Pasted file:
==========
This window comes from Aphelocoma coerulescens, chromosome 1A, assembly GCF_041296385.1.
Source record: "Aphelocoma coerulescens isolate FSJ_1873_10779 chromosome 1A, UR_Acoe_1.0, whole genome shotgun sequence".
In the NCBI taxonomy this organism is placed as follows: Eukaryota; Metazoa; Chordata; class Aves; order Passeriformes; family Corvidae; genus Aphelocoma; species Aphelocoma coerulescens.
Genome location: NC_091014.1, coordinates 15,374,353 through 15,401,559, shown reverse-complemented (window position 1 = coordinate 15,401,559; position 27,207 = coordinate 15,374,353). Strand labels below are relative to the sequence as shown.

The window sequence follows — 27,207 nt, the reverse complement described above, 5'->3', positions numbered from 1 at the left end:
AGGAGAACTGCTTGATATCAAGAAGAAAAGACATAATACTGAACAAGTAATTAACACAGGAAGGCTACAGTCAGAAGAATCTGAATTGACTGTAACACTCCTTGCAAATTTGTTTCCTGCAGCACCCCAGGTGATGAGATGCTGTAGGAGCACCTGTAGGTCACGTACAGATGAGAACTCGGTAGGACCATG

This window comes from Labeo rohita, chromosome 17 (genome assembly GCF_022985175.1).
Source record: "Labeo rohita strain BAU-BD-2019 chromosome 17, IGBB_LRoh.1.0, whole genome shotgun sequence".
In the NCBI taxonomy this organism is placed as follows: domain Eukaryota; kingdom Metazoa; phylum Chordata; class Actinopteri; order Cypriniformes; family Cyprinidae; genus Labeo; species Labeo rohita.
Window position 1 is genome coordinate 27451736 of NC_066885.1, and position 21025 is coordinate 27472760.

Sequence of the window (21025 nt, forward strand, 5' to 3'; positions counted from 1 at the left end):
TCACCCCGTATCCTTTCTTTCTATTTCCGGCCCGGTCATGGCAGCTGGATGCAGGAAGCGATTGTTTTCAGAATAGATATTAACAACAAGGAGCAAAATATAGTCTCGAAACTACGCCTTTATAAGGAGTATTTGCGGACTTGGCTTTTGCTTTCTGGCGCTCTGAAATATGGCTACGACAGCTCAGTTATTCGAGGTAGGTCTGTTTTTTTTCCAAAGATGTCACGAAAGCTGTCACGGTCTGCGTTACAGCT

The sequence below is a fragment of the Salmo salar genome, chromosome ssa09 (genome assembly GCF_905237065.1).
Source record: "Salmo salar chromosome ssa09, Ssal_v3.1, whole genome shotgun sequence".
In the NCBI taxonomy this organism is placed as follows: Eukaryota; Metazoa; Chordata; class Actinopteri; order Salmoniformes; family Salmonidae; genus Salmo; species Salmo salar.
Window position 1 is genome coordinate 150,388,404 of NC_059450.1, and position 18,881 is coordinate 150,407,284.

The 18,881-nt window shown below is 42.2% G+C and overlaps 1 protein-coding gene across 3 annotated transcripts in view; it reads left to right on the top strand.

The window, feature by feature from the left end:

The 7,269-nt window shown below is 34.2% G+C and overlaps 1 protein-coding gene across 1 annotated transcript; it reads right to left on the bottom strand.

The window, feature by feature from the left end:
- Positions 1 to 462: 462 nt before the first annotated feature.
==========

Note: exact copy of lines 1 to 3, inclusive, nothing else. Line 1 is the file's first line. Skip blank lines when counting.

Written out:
This window comes from Aphelocoma coerulescens, chromosome 1A, assembly GCF_041296385.1.
Source record: "Aphelocoma coerulescens isolate FSJ_1873_10779 chromosome 1A, UR_Acoe_1.0, whole genome shotgun sequence".
In the NCBI taxonomy this organism is placed as follows: Eukaryota; Metazoa; Chordata; class Aves; order Passeriformes; family Corvidae; genus Aphelocoma; species Aphelocoma coerulescens.